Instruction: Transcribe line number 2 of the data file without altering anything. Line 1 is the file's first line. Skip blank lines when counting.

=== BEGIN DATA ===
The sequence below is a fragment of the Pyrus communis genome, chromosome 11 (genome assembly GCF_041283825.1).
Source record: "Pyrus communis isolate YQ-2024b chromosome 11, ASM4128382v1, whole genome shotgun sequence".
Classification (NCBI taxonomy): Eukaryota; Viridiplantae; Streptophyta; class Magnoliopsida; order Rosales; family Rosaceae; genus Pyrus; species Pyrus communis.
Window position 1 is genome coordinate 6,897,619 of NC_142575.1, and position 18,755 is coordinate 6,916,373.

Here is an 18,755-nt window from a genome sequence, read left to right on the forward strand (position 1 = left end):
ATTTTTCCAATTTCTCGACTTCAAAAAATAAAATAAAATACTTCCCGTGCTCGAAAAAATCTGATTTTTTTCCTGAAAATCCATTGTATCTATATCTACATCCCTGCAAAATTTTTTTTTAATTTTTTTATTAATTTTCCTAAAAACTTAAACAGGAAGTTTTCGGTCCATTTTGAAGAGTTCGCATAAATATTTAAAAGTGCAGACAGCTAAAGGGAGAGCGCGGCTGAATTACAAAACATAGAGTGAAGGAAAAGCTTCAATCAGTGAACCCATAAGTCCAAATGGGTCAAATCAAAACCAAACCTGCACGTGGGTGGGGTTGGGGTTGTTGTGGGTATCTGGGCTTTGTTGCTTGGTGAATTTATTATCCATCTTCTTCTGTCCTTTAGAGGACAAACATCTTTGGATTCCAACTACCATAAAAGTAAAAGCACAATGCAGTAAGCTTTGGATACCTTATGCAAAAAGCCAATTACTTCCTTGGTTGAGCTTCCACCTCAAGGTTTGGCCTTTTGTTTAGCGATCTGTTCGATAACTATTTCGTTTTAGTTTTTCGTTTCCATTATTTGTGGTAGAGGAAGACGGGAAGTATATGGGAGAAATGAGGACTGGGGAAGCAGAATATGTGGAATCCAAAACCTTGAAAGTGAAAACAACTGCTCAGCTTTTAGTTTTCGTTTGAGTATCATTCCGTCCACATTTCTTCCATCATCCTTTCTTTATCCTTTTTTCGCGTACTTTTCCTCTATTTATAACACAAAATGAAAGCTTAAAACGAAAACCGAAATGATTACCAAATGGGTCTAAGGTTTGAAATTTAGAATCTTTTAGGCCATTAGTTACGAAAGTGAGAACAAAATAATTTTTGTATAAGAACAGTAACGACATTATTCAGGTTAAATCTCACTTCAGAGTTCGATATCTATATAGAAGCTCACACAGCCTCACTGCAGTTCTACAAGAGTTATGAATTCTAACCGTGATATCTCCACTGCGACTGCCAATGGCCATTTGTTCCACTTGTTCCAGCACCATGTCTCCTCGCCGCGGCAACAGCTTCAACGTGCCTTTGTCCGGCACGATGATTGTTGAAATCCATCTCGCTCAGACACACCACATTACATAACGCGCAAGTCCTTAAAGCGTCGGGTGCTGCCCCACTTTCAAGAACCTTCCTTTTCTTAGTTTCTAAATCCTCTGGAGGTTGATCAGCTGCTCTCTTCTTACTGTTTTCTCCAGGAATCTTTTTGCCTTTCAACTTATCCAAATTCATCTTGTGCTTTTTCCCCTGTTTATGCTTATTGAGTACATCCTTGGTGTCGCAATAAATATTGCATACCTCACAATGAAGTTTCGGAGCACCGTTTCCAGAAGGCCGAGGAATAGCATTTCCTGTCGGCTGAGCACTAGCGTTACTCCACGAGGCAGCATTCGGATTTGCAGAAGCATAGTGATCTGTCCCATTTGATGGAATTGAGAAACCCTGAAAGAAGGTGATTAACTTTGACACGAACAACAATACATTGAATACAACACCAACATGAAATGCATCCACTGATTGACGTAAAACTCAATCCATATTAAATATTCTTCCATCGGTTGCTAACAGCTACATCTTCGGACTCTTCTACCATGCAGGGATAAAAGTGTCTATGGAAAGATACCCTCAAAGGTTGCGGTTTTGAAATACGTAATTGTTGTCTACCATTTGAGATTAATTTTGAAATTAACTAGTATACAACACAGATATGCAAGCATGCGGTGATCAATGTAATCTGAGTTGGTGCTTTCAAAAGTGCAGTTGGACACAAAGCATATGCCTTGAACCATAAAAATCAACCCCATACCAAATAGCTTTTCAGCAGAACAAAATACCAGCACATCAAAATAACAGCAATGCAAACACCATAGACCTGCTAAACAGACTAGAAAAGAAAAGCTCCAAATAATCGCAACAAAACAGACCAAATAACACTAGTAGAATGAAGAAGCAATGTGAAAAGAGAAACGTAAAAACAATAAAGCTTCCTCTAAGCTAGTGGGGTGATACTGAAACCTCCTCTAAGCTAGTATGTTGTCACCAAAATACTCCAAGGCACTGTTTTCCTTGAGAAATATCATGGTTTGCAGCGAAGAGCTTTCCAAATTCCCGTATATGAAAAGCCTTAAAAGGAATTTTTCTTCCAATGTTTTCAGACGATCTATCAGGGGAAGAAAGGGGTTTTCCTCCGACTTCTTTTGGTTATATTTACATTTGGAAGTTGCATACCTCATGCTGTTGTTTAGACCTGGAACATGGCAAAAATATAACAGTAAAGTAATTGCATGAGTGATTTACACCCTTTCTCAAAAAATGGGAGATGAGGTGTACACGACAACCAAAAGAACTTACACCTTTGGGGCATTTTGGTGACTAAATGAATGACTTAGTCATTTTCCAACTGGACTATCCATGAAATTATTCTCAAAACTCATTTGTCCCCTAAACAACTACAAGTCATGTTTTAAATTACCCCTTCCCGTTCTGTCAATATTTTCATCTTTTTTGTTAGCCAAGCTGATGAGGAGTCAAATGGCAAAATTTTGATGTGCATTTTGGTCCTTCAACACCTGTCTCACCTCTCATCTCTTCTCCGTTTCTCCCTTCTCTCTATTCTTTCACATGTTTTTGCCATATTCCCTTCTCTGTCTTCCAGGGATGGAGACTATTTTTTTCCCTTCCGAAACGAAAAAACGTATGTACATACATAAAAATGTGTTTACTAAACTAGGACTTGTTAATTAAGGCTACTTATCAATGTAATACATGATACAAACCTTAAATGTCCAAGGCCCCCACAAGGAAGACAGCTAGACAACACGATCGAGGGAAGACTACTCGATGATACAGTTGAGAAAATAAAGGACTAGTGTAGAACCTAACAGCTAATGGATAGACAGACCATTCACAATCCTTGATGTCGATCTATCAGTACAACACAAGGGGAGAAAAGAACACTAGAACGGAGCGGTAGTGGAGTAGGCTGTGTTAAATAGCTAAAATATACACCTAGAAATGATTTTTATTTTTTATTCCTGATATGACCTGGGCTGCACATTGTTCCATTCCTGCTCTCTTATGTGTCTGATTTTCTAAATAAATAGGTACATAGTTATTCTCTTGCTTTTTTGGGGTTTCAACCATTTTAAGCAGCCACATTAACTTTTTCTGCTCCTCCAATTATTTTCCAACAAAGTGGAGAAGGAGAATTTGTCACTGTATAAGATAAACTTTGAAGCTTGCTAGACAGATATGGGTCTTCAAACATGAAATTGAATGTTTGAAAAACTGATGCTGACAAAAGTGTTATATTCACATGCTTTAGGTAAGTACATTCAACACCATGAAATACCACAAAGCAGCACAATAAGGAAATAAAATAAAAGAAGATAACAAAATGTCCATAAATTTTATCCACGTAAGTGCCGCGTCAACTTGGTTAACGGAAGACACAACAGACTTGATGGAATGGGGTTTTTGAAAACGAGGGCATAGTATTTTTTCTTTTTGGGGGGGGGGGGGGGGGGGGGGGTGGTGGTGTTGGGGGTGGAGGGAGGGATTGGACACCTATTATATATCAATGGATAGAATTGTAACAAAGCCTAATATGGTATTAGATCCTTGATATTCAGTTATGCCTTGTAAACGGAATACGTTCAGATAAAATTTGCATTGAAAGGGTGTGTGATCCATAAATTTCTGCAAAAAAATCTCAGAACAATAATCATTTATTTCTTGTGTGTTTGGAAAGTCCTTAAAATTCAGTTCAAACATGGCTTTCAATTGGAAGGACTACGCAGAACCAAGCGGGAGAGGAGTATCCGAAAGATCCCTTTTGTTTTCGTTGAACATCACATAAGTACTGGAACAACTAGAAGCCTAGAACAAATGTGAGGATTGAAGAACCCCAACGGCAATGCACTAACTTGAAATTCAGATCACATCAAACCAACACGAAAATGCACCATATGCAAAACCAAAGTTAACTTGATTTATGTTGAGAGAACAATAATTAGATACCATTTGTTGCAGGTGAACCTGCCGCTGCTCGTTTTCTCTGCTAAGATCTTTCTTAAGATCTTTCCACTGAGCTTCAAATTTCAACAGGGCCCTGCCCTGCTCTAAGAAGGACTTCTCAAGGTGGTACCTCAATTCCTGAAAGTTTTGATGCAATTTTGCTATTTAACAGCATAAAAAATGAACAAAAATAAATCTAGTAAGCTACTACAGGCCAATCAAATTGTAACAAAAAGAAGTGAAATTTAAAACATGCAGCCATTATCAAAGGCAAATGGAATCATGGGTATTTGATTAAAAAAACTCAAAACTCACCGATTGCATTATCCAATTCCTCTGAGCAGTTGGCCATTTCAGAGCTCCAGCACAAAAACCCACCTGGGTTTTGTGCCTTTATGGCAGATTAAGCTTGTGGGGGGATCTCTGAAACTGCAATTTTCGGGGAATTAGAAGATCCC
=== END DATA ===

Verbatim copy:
Source record: "Pyrus communis isolate YQ-2024b chromosome 11, ASM4128382v1, whole genome shotgun sequence".